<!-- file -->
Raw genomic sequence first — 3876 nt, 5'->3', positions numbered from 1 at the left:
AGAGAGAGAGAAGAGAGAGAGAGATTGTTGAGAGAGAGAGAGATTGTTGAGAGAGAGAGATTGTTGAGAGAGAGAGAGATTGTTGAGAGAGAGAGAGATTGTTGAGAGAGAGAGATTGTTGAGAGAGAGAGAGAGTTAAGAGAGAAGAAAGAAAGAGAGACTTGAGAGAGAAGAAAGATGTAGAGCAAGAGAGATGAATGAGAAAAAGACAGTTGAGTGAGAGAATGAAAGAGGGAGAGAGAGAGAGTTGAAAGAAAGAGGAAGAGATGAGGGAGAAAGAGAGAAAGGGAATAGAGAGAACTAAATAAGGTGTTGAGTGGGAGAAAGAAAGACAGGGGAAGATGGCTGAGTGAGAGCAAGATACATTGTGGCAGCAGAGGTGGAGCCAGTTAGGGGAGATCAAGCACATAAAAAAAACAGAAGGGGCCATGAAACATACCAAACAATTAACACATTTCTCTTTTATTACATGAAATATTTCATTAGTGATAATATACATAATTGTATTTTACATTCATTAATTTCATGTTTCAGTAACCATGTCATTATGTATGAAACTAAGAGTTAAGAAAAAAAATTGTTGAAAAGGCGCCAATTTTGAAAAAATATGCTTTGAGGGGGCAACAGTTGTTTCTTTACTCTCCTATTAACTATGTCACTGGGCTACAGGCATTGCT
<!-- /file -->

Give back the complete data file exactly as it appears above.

Raw genomic sequence first — 3876 nt, 5'->3', positions numbered from 1 at the left:
AGAGAGAGAGAAGAGAGAGAGAGATTGTTGAGAGAGAGAGAGATTGTTGAGAGAGAGAGATTGTTGAGAGAGAGAGAGATTGTTGAGAGAGAGAGAGATTGTTGAGAGAGAGAGATTGTTGAGAGAGAGAGAGAGTTAAGAGAGAAGAAAGAAAGAGAGACTTGAGAGAGAAGAAAGATGTAGAGCAAGAGAGATGAATGAGAAAAAGACAGTTGAGTGAGAGAATGAAAGAGGGAGAGAGAGAGAGTTGAAAGAAAGAGGAAGAGATGAGGGAGAAAGAGAGAAAGGGAATAGAGAGAACTAAATAAGGTGTTGAGTGGGAGAAAGAAAGACAGGGGAAGATGGCTGAGTGAGAGCAAGATACATTGTGGCAGCAGAGGTGGAGCCAGTTAGGGGAGATCAAGCACATAAAAAAAACAGAAGGGGCCATGAAACATACCAAACAATTAACACATTTCTCTTTTATTACATGAAATATTTCATTAGTGATAATATACATAATTGTATTTTACATTCATTAATTTCATGTTTCAGTAACCATGTCATTATGTATGAAACTAAGAGTTAAGAAAAAAAATTGTTGAAAAGGCGCCAATTTTGAAAAAATATGCTTTGAGGGGGCAACAGTTGTTTCTTTACTCTCCTATTAACTATGTCACTGGGCTACAGGCATTGCT